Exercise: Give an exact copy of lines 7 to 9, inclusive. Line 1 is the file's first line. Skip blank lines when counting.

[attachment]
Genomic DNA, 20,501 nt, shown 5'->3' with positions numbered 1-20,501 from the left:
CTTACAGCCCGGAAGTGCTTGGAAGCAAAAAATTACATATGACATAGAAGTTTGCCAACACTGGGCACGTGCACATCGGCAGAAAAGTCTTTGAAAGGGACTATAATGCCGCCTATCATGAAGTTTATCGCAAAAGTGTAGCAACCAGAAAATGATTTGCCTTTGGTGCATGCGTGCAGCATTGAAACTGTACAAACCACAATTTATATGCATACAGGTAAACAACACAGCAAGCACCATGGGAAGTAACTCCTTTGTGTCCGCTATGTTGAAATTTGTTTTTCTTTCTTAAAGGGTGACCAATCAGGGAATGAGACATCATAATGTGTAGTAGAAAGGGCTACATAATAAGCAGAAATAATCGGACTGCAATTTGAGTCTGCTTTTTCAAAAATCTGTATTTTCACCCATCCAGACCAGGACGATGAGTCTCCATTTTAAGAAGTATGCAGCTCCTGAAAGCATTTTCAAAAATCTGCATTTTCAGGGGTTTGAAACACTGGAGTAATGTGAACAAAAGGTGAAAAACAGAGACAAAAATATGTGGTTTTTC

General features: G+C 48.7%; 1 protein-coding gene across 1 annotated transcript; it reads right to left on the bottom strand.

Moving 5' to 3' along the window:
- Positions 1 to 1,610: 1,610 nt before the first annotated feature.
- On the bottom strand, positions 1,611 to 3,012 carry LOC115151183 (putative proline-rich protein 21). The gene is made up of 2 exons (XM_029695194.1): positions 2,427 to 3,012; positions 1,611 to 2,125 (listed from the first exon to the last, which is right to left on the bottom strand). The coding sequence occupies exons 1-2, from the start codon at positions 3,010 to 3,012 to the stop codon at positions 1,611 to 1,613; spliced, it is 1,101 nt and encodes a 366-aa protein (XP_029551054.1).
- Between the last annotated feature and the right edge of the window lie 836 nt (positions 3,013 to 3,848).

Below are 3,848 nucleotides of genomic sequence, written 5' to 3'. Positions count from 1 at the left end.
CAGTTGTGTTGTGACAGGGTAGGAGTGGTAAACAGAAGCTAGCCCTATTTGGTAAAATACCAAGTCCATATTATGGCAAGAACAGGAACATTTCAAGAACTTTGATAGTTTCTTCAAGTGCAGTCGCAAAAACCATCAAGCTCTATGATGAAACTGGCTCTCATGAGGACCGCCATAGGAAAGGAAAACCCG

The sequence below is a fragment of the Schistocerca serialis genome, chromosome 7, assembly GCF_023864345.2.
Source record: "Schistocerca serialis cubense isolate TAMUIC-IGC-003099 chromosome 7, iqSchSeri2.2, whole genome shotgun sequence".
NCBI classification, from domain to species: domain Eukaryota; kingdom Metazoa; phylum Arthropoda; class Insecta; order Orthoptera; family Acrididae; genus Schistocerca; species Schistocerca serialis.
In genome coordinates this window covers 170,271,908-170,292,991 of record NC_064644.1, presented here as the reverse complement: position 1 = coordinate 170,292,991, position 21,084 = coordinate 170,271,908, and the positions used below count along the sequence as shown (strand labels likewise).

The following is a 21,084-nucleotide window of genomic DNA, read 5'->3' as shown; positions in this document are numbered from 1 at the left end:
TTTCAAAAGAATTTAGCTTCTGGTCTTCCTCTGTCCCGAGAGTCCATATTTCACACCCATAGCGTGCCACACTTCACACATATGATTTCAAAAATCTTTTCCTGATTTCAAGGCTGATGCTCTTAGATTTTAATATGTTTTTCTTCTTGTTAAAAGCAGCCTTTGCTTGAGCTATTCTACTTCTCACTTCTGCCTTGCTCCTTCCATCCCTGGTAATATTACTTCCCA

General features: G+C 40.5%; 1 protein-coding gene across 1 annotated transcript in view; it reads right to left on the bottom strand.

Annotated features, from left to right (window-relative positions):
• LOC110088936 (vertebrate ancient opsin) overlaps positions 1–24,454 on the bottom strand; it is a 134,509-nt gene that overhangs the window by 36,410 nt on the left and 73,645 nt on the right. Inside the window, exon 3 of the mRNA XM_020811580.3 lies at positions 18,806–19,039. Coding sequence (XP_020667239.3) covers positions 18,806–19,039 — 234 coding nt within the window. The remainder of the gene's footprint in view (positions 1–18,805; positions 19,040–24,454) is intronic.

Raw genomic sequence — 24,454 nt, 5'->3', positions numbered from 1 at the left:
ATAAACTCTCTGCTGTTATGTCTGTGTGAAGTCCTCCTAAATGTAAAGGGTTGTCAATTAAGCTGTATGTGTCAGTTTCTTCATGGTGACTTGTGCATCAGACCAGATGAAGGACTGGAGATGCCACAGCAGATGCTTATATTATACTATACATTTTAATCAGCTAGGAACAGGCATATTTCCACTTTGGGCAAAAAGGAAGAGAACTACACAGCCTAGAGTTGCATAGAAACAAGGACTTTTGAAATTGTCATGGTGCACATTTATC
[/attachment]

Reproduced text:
- Between the last annotated feature and the right edge of the window lie 836 nt (positions 3,013 to 3,848).

Below are 3,848 nucleotides of genomic sequence, written 5' to 3'. Positions count from 1 at the left end.
CAGTTGTGTTGTGACAGGGTAGGAGTGGTAAACAGAAGCTAGCCCTATTTGGTAAAATACCAAGTCCATATTATGGCAAGAACAGGAACATTTCAAGAACTTTGATAGTTTCTTCAAGTGCAGTCGCAAAAACCATCAAGCTCTATGATGAAACTGGCTCTCATGAGGACCGCCATAGGAAAGGAAAACCCG